What Is Haemolacria?

Extreme stress may cause haemolacria.
Lab testing may be required to identify mild cases of haemolacria.
Severe eye infections may cause haemolacria.
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  • Written By: Mary McMahon
  • Edited By: Shereen Skola
  • Last Modified Date: 08 December 2014
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Haemolacria refers to the presence of blood in the tears. Concentrations may be so low that it can only be detected with laboratory testing, or the patient may appear to be bleeding from the eyes due to the high blood content. It usually appears as a symptom of disease, although it can also develop spontaneously in some cases, particularly in fertile women. Research suggests that some women produce some blood in their tears in connection with the hormone cycle, and may be unaware of it because only traces are present.

Injuries to the eye can lead to haemolacria, as the eye or surrounding area may leak blood that mixes with the tears. Tumors and other lesions inside the eye and near the tear ducts are another possible cause. Inflammation and infection are also associated with haemolacria, as they can cause irritation severe enough for the capillaries to start leaking. A physical evaluation may reveal the underlying cause, and treatment should resolve the bloody tears and make the patient feel more comfortable.

Certain systemic infections are also associated with bloody tears. Hemorrhagic fevers like Ebola cause blood vessels to burst, leading to leaks throughout the body. Patients can develop heavy bruising, bleeding from mucus membranes, and haemolacria as their bodies slowly break down as a result of the infection. In these cases, the systemic symptoms, including high fever, disorientation, and bruising, are all clinical signs that may assist with diagnosis.

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Visually, haemolacria can be frightening for people around the patient if enough blood is present to discolor the tears. Dark, bloody tears can be particularly dramatic and people may fear the patient is seriously ill. People who are already in treatment for an issue known to cause bloody tears should report this symptom if it develops, as it may indicate that the treatment is not working or needs to be adjusted. If there is no known cause, a visit to a doctor for evaluation may be advisable.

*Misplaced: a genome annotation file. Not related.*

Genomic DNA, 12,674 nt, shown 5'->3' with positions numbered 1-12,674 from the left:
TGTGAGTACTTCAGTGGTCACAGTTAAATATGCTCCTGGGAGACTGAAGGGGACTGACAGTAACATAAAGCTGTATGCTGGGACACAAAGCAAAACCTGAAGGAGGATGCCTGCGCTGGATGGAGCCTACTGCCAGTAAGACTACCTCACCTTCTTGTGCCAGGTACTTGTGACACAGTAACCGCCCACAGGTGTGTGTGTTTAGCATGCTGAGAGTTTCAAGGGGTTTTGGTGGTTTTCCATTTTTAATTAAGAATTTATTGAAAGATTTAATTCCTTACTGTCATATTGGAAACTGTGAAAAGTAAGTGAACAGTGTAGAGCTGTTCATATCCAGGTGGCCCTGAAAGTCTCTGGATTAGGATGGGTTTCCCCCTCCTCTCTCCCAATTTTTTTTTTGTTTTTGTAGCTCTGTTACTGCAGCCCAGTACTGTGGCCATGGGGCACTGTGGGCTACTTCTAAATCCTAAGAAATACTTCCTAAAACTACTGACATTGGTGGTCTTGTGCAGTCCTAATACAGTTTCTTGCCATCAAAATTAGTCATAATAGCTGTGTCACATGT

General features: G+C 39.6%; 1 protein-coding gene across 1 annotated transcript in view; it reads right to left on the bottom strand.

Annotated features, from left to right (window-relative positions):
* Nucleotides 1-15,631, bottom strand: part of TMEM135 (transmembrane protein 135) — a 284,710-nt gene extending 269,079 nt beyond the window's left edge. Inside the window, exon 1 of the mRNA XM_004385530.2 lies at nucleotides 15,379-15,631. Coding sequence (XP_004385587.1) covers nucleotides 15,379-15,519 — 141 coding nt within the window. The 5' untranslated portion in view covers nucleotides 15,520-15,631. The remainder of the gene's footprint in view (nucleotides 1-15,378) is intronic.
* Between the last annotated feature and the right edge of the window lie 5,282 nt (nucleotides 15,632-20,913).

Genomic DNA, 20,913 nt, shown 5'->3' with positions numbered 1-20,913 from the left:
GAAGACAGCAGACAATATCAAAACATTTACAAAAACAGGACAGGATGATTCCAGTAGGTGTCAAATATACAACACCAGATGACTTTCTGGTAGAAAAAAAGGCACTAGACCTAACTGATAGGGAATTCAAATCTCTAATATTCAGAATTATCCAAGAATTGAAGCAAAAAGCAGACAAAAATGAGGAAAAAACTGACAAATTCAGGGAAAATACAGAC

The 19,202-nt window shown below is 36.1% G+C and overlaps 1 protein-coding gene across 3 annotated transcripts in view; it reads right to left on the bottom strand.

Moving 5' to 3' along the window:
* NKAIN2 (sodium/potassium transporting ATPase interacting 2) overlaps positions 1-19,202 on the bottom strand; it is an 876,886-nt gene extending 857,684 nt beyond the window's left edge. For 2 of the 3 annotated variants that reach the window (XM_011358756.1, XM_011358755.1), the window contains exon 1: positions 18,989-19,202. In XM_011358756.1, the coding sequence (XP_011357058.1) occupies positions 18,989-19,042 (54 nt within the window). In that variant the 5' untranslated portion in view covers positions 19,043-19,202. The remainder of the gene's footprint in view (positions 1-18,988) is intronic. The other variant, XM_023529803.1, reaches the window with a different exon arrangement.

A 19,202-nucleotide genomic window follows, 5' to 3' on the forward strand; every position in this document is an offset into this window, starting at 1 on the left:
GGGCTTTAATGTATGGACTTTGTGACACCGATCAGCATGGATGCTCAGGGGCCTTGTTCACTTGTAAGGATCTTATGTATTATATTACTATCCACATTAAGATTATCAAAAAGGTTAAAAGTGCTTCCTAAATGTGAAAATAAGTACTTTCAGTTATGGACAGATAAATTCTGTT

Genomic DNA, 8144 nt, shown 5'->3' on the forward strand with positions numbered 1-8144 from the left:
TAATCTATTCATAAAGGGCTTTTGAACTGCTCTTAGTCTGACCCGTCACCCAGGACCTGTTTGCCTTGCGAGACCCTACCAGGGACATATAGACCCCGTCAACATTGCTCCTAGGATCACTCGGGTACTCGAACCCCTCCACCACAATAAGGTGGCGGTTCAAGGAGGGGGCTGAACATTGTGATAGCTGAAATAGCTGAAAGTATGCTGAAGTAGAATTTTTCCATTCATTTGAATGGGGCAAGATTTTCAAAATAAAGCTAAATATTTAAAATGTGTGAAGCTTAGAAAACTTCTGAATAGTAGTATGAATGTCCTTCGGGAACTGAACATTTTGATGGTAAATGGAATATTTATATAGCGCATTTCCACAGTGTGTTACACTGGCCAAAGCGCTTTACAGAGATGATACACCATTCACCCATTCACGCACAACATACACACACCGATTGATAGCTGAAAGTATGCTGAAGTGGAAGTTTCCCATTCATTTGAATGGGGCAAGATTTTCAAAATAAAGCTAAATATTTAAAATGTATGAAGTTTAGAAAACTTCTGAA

Some cases of haemolacria have been reported in spontaneous circumstances. Researchers theorize it may be associated with extreme stress or psychological upset in these instances. The link with hormone cycles is another possible explanation; if the bloody tears only appear once or twice, it may be difficult to definitively determine if they're connected with the patient’s endocrine cycle. Studies to determine why some women experience this phenomenon in connection with menstrual cycles haven't been conclusive.

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indigomoth
Post 3

I wonder if this has ever been thought of as a religious thing. I know that there have been occasional statues that "bled" from the eyes and that was considered a miracle.

It kind of makes me sad that it seems to be associated with women, because I imagine if a woman did this back in the day, it would have been considered a sign of witchcraft. So, she might have been burned alive, or otherwise tortured, for no other reason than that her body decided to do something strange for five minutes.

It's funny that, when a statue does it, it's a miracle, but when a living person does it, it has to be the work of the devil. I'd like to think that wasn't the conclusion that people would jump to, but I'm sure it was.

Fa5t3r
Post 2

@Mor - Well, I've witnessed someone getting milk to run from their eyes, by snorting it up their nose (it must really hurt to do that, now that I think about it!) so they must be connected. That's probably why people get runny noses when they cry as well.

Considering how quickly blood can congeal, I have to say that I hope I never experience this. Aside from the scary factor, it must be very uncomfortable.

Mor
Post 1

I read an article recently about people who get nose bleeds and what the best way to treat them is, and one of the things they said was that it's a bad idea to lean back and hold the nose. In that case, they said, the blood just flows down the back of the throat and can be much more dangerous than if it flows down your shirt, even if it seems more distressing with the blood on the outside.

Someone in the comments agreed and added that, whenever a well meaning adult would insist on their putting their head back while their nose was bleeding as a child, they ended up bleeding from the eyes which, of course, freaked everyone out.

Kind of a neat trick in some ways, but I can definitely understand why you wouldn't want that to happen. I actually didn't know that the eyes were even connected to the nose like that.

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